In Example 26, the method of Example 25 optionally is configured such that pivoting the central member includes pivoting the central member substantially ninety degrees.

In Example 27, the method of one or more of Examples 25-26 optionally is configured such that pivoting the central member includes actuating the insertion instrument to pivot the central member. In Example 28, the method of Example 27 optionally is configured such that actuating the insertion instrument includes sliding one sliding arm of the insertion instrument with respect to another sliding arm of the insertion instrument.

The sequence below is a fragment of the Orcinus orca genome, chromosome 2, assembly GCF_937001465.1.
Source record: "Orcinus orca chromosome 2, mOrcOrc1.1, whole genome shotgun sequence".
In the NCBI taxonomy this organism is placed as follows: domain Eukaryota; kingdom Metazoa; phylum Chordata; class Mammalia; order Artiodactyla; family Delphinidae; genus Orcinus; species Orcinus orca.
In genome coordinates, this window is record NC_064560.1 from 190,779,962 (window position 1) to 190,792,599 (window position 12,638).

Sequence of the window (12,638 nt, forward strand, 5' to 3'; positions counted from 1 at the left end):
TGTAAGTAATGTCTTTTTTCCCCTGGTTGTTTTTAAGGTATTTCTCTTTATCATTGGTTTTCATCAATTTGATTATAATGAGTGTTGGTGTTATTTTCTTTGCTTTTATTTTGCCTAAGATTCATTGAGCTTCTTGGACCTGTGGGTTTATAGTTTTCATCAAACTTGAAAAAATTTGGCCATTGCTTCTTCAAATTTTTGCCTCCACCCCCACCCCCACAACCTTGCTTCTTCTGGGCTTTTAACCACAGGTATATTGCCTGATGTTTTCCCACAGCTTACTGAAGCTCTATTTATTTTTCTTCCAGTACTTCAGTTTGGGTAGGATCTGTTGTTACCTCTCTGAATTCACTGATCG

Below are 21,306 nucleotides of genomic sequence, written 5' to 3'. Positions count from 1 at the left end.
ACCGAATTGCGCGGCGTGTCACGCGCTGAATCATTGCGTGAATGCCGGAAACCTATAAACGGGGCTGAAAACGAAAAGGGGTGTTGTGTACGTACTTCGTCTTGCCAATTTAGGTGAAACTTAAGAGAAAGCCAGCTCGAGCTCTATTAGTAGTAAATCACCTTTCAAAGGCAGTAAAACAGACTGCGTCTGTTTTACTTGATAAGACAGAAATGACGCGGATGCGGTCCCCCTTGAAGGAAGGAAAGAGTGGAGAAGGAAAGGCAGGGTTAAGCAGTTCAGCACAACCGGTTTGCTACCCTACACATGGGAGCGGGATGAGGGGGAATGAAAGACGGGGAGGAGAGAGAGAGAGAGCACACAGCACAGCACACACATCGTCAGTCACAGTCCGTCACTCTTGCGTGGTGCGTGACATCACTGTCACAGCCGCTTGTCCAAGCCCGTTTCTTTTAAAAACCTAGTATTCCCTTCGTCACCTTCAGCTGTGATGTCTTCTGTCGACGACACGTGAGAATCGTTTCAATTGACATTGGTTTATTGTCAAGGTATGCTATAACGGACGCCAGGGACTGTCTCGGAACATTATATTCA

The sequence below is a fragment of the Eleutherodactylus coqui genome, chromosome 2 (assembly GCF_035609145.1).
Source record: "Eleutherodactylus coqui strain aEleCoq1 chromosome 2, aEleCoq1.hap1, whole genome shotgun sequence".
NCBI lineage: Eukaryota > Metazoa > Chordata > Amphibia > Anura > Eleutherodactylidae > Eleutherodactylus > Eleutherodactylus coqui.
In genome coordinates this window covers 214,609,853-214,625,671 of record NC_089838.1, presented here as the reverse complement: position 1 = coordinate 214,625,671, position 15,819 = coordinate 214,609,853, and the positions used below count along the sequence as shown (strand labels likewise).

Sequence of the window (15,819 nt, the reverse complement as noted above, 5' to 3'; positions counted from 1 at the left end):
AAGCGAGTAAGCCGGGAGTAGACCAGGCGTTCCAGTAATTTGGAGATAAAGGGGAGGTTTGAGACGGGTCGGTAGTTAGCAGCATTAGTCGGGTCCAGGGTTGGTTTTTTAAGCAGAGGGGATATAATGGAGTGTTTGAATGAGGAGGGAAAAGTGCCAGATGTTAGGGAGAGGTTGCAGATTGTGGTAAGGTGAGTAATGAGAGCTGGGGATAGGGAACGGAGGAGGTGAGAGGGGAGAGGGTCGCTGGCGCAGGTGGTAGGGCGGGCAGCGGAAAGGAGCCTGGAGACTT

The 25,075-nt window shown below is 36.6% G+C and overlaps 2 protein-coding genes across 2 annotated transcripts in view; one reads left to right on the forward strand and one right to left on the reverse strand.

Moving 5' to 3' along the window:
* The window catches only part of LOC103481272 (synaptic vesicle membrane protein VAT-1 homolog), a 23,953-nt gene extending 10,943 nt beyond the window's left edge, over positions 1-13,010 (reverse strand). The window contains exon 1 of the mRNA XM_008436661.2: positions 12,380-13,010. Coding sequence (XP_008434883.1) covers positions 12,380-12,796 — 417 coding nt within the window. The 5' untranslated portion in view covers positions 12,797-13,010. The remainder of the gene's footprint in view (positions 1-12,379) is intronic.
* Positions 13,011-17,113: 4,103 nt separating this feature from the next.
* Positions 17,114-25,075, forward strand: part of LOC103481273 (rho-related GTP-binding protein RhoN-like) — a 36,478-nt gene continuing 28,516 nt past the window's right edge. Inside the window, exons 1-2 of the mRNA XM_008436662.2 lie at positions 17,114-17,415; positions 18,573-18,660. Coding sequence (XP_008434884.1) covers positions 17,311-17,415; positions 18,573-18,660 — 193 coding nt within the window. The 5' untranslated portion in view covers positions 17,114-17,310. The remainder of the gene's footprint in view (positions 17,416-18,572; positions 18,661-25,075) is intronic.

In Example 29, the method of one or more of Examples 25-28 optionally is configured such that moving the second endplate includes actuating the insertion instrument to move the second endplate into engagement with the central member.

In Example 30, the method of Example 29 optionally is configured such that actuating the insertion instrument includes sliding one sliding arm of the insertion instrument with respect to another sliding arm of the insertion instrument. In Example 31, the method of one or more of Examples 25-30 optionally is configured such that moving the second endplate includes pivoting the second endplate with respect to the central member.

In Example 32, the method of one or more of Examples 25-31 optionally comprises removing the insertion instrument from engagement with the implantable device.